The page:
Study shows 'amazing' effectiveness of COVID-19 vaccine in preventing death, hospitalizations

"What it shows is that if you're vaccinated, you'll definitely be in the minority of people who end up with an infection, end up in hospital or end up dying."

Blair Crawford 4 minute read November 25, 2021

A file photo shows a nurse preparing a syringe of the Pfizer-BioNtech Covid-19 vaccine. FRED TANNEAU / AFP via Getty Images

Unvaccinated people account for 90.9 per cent of all COVID-19 hospitalizations in Ontario and 90.2 per cent of all deaths due to the disease, a new study from Public Health Ontario reveals.

Just 2.7 per cent of hospitalizations and 3.3 per cent of deaths in the province involved fully vaccinated people, the report shows.

“What it shows is that if you’re vaccinated, you’ll definitely be in the minority of people who end up with an infection, end up in hospital or end up dying,” said Dr. Gerald Evans, an infectious disease specialist at Queen’s University in Kingston.

“It’s the prevention of bad outcomes like death that the vaccine does an amazing job at, upwards of 90 to 95 per cent,” Evans said.

The study, released this week, gives the most detailed look yet at the effectiveness of the COVID-19 vaccines in Ontario at both preventing infections and limiting severe outcomes. It examines data from Dec. 14, 2020 — the day of the first vaccinations in Ontario — until Nov. 14, and includes the early stages of booster doses for the province’s most vulnerable citizens.

Over the 30 days prior to the report’s release, unvaccinated individuals were 4.8 times more likely to contract COVID-19 than fully vaccinated individuals, the study shows.

Unvaccinated people make up 91.7 per cent of all COVID-19 cases in the province while so-called “breakthrough cases” — infections in fully vaccinated individuals — account for just 3.8 per cent of cases. Less than 0.1 per cent of infections occurred in people who have received their third dose of vaccine, the report says.

The data are especially stark for people aged 60 and above. If you’re in that age group and unvaccinated, you are more than 16 times more likely to end up in hospital due to COVID-19 than someone who is fully vaccinated.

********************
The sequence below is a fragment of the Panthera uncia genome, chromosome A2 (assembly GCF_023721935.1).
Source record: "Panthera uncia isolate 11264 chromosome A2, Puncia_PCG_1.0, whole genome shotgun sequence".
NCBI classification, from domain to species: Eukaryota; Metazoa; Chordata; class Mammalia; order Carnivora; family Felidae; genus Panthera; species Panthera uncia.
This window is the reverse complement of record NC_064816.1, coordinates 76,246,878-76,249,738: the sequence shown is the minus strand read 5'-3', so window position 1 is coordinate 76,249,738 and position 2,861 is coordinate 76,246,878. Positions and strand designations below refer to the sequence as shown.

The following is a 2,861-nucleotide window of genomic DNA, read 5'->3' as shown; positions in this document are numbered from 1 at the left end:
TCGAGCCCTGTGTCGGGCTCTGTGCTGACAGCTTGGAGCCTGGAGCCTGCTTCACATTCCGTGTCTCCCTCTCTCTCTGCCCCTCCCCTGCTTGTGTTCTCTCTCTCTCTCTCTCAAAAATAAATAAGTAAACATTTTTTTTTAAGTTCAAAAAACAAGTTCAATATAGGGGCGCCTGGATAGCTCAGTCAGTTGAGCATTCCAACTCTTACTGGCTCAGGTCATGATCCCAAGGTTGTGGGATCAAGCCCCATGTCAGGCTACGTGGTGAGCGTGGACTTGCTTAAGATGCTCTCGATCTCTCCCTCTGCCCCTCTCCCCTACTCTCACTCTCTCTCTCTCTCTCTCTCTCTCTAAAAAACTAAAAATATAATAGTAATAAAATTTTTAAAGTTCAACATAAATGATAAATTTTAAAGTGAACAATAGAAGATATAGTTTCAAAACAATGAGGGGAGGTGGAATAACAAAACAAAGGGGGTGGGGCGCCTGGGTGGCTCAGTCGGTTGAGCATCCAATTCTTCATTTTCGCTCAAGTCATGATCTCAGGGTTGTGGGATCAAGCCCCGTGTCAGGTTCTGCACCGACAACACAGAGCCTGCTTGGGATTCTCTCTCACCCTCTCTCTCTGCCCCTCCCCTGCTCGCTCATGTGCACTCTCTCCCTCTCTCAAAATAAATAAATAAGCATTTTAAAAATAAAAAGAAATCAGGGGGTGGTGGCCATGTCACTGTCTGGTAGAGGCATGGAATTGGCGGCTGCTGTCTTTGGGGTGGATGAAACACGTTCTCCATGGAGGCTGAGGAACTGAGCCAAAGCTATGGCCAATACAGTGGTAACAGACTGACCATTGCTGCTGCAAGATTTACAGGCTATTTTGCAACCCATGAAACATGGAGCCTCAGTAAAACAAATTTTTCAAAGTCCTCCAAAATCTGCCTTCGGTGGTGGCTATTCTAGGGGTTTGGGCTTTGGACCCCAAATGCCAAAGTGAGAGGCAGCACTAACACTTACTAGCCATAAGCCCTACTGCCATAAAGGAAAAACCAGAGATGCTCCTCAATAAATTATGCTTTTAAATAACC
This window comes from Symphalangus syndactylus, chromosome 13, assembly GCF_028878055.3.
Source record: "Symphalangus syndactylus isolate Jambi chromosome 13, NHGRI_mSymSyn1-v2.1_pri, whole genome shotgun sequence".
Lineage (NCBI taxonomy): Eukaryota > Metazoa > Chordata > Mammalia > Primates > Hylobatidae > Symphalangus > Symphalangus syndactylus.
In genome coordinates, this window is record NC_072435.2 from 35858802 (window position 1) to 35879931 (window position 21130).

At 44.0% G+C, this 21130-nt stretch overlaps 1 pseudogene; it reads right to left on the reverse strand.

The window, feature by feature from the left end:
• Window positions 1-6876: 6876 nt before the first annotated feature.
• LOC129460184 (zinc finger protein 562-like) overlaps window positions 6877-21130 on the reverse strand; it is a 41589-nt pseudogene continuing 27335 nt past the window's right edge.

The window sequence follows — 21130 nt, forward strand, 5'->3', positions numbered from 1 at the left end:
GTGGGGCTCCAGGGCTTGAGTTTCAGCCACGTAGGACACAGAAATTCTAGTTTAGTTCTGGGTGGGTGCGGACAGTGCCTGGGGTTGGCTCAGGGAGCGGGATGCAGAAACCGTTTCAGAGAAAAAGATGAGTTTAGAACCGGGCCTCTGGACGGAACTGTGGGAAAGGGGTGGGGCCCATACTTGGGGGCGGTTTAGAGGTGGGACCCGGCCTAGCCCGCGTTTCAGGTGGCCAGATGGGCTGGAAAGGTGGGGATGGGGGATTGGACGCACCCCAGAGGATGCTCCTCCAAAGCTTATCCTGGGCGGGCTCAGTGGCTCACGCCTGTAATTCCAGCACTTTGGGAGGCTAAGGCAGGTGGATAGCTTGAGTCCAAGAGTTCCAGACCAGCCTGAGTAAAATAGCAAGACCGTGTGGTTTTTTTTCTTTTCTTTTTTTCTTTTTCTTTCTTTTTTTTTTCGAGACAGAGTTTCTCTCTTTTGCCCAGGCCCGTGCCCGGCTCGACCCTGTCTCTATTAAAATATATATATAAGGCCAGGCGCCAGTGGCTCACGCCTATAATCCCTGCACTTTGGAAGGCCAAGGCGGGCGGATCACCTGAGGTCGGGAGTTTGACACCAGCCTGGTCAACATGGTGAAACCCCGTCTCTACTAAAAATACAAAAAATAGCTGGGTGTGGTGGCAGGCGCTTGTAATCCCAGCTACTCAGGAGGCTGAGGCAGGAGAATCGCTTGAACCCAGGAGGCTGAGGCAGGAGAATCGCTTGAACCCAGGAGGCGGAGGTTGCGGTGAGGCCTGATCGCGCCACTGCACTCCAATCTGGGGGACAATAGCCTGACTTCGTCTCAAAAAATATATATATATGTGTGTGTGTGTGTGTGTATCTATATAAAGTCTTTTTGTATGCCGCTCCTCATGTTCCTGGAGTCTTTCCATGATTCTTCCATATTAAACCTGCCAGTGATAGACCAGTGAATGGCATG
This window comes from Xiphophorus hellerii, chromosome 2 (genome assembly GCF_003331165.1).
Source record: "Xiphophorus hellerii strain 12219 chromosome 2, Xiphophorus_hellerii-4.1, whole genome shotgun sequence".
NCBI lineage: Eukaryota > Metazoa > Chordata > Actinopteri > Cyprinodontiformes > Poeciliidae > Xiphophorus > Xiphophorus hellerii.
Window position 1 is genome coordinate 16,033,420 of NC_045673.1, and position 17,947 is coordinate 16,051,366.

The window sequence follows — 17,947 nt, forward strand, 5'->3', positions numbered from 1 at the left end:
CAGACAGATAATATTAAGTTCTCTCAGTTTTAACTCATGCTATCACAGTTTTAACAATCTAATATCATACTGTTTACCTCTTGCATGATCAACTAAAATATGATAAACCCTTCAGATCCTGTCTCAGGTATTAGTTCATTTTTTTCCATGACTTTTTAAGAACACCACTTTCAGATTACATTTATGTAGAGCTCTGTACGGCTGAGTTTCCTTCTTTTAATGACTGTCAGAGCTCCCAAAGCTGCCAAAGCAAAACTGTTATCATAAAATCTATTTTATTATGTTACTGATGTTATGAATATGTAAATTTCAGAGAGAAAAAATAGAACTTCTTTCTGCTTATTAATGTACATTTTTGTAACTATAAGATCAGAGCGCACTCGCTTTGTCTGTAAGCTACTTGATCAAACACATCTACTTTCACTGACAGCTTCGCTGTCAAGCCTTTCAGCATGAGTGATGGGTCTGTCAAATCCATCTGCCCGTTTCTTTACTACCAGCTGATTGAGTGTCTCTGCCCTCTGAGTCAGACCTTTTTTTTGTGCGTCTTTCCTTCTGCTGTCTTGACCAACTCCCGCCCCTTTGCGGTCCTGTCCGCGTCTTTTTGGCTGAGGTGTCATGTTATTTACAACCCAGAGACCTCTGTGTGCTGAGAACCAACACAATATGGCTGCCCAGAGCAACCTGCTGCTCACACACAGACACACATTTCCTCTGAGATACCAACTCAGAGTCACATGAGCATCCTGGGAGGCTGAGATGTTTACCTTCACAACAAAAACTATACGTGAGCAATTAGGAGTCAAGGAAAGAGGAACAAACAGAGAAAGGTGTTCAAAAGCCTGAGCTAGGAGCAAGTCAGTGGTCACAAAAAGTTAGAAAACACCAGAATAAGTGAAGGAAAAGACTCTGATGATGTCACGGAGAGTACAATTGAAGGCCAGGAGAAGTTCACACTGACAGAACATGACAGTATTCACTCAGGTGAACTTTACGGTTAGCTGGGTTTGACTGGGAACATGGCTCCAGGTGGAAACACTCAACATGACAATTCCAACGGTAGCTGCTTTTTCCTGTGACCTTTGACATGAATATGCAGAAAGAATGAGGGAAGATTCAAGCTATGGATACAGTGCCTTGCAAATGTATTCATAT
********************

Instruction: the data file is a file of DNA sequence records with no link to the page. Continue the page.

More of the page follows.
Those who’ve received their third dose — mostly seniors over age 70, the immunocompromised and their caregivers, at this point — account for less than 0.1 per cent of hospitalizations and less than 0.1 per cent of deaths.

While the vaccine is very good, it’s not a magic bullet, Evans cautioned. You can still get infected but likely won’t get as sick as you would if you hadn’t got your shot.

“Yes, you could get infected if you’re fully vaccinated, particularly if you’re hanging out with somebody who is infected and unvaccinated — and that’s what we’re beginning to see because there is more socializing going on since we’re all desperate for it,” he said. “But we know that the ultimate outcome is not going to be as bad.”

The study shows that of the 11,154,162 Ontarians who were fully vaccinated as of Nov. 14, just 17,596 had suffered a breakthrough infection.

Ontario reported 748 new COVID-19 infections on Thursday, with 419 of them in people who either aren’t vaccinated or whose vaccination status is unknown and 329 breakthrough infections. But looking at absolute numbers can be misleading, Evans said, because of the “base rate fallacy” where a tiny percentage of the huge pool of vaccinated people can still produce a few hundred cases.

“The rate of infections in vaccinated people is extraordinarily low … and you’re not taking into account that it was a much larger number that contributed to those infections.”

Ontario’s current vaccination rate is about 78 per cent of the entire population. Of the unvaccinated, children aged five to 11 make up about 30 per cent and they are now eligible to receive the pediatric dose of the Pfizer-BioNTech vaccine. Children under age four aren’t eligible for the vaccine and account for about 15 per cent of the unvaccinated.

“That leaves about 46 per cent or so who are people who are eligible for the vaccine, but aren’t vaccinated yet. Getting that population — the ones who are eligible and easily vaccinated — would go a long, long way,” Evans said.

In the meantime, the experience in Israel and some parts of the United States is providing good evidence to expand the third dose of vaccine to the over 50 group, he said.

“There’s a strong argument that 50 and older is where we want to look as we have enough vaccine,” Evans said. “Obviously, the most important thing is to get everyone vaccinated. That’s number one, But we’re reaching a threshold where trying to get that further bit is difficult.”

“Over age 50, you start to see a benefit to third doses.”


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